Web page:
Seen against the backdrop of COVID-19, the 2011 movie Contagion featuring a global all-star cast has experienced a revival.
Viewership of the movie on Netflix has surged, while drawing praise (if the term is appropriate) from public health officials for its relatively realistic depiction of a global pandemic that started in China, then spread from there. Real life and fiction have further merged insofar that the medical consultant of the movie, Dr. Ian Lipkin, has contracted COVID-19 himself.
But if Contagion is the movie capturing today’s mood, fictionalized accounts of pandemics have a long tradition in human culture, starting with the Old Testament with its framing of pandemics as heavenly wrath for human failings and hubris. This theory of pandemics as divine punishment also appears in non-religious literature cross cultures and historical periods, including Classical antiquity, the European Middle Ages, and the Renaissance.
The emergence of modern science and secularization starting with the Enlightenment gradually eliminated, then erased divine retribution as the central cause of pandemics in fictional accounts. Today, environmental changes, failed medical experiments and global power conflict are responsible for fictional pandemics, reflecting broader fears about planetary collapse, globalization and declining trust in government, as measured by the growing power of conspiracy theories.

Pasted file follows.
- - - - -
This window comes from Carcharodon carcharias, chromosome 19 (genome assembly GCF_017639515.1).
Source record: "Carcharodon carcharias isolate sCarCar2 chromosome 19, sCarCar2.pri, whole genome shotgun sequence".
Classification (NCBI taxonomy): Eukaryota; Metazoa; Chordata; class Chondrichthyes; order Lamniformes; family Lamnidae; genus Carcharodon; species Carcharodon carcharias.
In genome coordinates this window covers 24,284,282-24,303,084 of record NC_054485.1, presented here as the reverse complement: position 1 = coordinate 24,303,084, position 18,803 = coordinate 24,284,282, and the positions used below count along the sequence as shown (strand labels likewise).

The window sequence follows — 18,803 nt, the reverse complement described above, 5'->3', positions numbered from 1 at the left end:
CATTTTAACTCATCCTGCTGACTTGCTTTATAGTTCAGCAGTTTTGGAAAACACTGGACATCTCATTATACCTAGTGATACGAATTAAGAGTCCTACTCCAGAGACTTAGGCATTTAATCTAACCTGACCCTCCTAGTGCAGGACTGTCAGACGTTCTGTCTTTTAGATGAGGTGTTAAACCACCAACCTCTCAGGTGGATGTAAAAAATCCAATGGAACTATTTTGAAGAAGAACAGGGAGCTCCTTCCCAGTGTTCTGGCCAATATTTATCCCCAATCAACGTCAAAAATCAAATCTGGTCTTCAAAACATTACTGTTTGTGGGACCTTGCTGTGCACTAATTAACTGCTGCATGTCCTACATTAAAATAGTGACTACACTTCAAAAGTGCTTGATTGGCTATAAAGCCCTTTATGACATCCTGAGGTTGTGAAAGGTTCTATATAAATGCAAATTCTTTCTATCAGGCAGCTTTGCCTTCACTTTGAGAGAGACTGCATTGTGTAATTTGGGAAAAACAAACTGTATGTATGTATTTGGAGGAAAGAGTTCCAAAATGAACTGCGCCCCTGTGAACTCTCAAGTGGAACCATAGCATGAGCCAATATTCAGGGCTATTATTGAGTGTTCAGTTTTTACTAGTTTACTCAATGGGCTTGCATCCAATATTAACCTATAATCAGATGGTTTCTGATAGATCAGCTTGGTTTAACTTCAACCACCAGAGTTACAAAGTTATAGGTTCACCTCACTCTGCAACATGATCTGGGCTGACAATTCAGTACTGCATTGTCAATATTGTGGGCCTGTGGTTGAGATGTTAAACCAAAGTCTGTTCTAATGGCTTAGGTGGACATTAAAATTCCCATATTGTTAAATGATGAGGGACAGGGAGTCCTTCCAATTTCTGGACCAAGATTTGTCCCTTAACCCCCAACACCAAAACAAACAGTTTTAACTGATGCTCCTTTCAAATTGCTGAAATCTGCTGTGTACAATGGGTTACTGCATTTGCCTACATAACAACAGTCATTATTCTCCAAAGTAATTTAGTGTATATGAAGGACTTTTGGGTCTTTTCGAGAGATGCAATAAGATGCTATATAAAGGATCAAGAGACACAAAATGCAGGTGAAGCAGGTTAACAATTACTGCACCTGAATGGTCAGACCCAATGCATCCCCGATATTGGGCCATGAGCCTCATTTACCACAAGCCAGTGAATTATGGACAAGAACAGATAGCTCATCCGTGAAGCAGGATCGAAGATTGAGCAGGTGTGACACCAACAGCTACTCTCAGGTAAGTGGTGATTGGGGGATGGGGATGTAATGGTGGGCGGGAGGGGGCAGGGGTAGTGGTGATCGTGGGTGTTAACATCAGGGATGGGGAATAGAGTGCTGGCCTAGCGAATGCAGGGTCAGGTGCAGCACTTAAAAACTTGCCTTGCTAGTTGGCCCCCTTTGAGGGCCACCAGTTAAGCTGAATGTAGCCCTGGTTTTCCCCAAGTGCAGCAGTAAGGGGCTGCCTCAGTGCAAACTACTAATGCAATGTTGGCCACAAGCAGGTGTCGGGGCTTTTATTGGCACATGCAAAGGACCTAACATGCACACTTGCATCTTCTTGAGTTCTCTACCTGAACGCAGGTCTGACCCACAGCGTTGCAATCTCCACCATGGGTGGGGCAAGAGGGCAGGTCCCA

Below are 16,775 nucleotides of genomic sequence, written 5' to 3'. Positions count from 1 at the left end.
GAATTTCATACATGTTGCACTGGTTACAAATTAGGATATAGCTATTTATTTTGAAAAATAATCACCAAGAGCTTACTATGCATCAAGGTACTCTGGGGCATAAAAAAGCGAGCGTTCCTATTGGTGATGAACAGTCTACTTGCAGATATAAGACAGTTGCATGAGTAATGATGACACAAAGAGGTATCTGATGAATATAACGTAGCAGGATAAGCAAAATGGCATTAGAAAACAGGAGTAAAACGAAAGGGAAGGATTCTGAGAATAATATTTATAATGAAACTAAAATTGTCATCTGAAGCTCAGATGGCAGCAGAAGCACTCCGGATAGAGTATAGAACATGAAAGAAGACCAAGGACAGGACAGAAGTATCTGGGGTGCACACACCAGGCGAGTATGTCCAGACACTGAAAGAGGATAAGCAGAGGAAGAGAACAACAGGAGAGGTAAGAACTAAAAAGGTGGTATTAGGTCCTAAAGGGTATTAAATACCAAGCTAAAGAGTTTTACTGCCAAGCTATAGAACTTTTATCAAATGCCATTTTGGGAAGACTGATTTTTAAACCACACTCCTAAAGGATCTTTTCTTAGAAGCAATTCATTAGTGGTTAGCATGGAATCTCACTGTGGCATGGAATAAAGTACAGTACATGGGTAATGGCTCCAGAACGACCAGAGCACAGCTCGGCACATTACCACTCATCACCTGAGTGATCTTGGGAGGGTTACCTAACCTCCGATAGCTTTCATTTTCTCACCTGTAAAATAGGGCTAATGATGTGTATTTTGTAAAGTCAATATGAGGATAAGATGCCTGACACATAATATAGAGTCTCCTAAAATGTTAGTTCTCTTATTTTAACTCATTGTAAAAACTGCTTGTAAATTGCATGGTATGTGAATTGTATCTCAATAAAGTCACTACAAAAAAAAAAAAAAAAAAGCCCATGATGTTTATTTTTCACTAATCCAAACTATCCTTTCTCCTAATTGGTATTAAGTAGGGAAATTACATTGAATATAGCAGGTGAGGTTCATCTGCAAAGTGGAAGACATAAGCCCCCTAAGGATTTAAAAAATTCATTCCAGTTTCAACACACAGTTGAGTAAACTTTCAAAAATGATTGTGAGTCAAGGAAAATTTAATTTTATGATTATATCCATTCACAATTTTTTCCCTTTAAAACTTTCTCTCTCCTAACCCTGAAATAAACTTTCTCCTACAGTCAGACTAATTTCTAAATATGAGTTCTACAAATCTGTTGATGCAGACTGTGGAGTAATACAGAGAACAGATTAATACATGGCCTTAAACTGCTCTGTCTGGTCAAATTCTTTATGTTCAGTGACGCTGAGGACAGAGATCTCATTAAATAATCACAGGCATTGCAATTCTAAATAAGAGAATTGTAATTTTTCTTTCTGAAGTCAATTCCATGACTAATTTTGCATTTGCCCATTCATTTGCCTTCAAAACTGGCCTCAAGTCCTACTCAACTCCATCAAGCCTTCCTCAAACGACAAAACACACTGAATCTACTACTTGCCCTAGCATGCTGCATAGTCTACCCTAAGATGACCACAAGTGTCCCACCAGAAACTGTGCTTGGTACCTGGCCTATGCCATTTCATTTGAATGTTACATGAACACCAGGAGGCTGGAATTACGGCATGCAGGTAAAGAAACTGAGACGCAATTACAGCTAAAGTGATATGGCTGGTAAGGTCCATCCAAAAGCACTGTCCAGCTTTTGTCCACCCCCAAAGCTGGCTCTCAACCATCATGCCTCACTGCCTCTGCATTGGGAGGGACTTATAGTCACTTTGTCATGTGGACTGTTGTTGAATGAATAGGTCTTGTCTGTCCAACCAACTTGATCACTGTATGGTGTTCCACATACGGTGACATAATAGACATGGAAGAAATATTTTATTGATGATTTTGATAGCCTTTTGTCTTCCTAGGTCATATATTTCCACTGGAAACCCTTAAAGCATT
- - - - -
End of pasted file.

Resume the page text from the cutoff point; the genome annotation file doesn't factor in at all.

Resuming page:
The Eyes of Darkness, a 1981 book by Dean Koontz about a pandemic, does not just predict the geographic origin of COVID-19, it also previews outlandish, unsubstantiated claims floated by supporters of U.S. President Donald Trump including U.S. Senator Tom Cotton that the virus causing COVID-19 was a leaked Chinese bioweapon aimed to harm the United States specifically and the rest of the world generally.
If God is dead in the fictional world of pandemics, writers of books, then movies continue to use pandemics as backdrops to explore inner lives, personal failings, generational conflicts, and ultimately decay, both from the perspective of the individual and civilization as a whole.
Protagonists in such accounts, many of them uncouth on the outside or burdened by some internal struggle, often find themselves surviving in small groups or on their own in Dystopian environments, simultaneously grieving what they lost, while steeling themselves against various challenges to their survival, including social contact with others.
We might not be fighting off zombies (World War Z), cannibalistic humans (The Road) or live on our own in empty, decaying cities (Omega Man, I Am Legend) during the COVID-19 pandemic, but who among us has not looked at others with that extra bit of suspicious, only to feel the sentiment returned?
Post-apocalyptic accounts also often pit the young against the old, as it was the case in the Original Star Trek episode of Miri, where Kirk, Spock and McCoy encounter an exact version of Earth, only to find that a disease caused by a life-prolonging experiment gone wrong had killed all the “grups” (grown-ups) with the twist that the surviving children will die as well once they hit puberty.
Let us only hope that the various effects of COVID-19 do not last long as adolescence.
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